I suppose it is all a matter of grammar. A restaurant’s menu may offer something called a “soup bowl,” but if you order it expecting to receive a bowl of soup, you may be deeply disappointed, for you may in fact get a soup bowl filled with, let’s say, noodles or goulash.
A Brettljause, if translated literally, is nothing else but a snack on a board. Nothing in the name indicates what the snack is supposed to be, although most people are used to associate it with cold cuts. These people obviously do not include the cook of Roter Hiasl, who decided to fill the board with hot Käsekrainer sausages, a warm Speck-wrapped piece of grilled pork, cheese crackers and a few thin slices of cold Schweinsbraten.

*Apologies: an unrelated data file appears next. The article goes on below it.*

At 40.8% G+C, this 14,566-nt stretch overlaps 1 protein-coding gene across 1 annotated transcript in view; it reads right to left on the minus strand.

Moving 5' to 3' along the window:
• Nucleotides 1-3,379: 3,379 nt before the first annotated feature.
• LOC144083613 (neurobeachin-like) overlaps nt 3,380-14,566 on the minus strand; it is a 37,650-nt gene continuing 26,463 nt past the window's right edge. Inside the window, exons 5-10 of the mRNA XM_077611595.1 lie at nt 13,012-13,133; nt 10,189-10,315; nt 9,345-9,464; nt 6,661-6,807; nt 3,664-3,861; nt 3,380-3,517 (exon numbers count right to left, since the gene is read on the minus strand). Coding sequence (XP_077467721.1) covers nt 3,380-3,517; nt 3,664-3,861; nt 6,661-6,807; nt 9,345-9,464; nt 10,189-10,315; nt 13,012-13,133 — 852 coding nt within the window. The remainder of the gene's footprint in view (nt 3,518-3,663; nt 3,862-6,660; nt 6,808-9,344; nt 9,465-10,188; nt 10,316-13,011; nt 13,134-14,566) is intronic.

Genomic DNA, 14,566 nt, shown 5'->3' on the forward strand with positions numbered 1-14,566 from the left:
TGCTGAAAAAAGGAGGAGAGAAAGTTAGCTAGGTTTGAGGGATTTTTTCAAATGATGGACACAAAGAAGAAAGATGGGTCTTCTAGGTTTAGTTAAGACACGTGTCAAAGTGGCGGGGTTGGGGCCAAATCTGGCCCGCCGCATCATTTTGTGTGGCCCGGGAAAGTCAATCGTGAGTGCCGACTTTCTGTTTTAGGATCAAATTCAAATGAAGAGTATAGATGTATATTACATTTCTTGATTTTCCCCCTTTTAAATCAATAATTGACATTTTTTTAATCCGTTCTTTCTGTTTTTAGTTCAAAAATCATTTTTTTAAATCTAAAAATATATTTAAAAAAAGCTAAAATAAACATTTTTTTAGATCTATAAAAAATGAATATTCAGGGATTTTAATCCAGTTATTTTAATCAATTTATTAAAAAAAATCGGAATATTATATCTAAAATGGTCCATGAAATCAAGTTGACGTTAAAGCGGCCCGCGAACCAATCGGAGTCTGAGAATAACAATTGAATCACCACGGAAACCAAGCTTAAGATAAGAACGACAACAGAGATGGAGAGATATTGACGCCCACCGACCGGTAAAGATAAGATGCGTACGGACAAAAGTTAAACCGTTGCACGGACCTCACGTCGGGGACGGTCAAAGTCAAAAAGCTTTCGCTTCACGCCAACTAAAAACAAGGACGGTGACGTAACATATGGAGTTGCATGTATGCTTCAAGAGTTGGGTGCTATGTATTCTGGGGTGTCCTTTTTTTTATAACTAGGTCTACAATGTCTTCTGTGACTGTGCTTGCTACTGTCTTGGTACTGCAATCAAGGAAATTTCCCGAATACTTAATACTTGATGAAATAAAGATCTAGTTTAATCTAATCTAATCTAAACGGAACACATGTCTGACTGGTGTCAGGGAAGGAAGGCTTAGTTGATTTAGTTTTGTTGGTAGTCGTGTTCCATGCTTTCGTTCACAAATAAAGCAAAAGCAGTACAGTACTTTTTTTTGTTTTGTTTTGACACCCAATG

The result was a tasty and filling dish, which however left me puzzled at how to rate it. Not rating at all was not an option out of respect for the other Brettljause lovers who may be relying on this website (I still hope they exist). Finally, I decided to base the numbers you see below on the feelings of someone who expected a “traditional” Brettljause but was served something else entirely.
The Schweinsbraten with pickled cucumbers, mustard and strong Styrian horseradish were the only ingredients that could have a place in a normal Brettljause. The rest was perfectly fine by itself, but ultimately disappointing because of the unmet expectations. It is a board of snacks, true, but not the snacks one may have been looking forward to.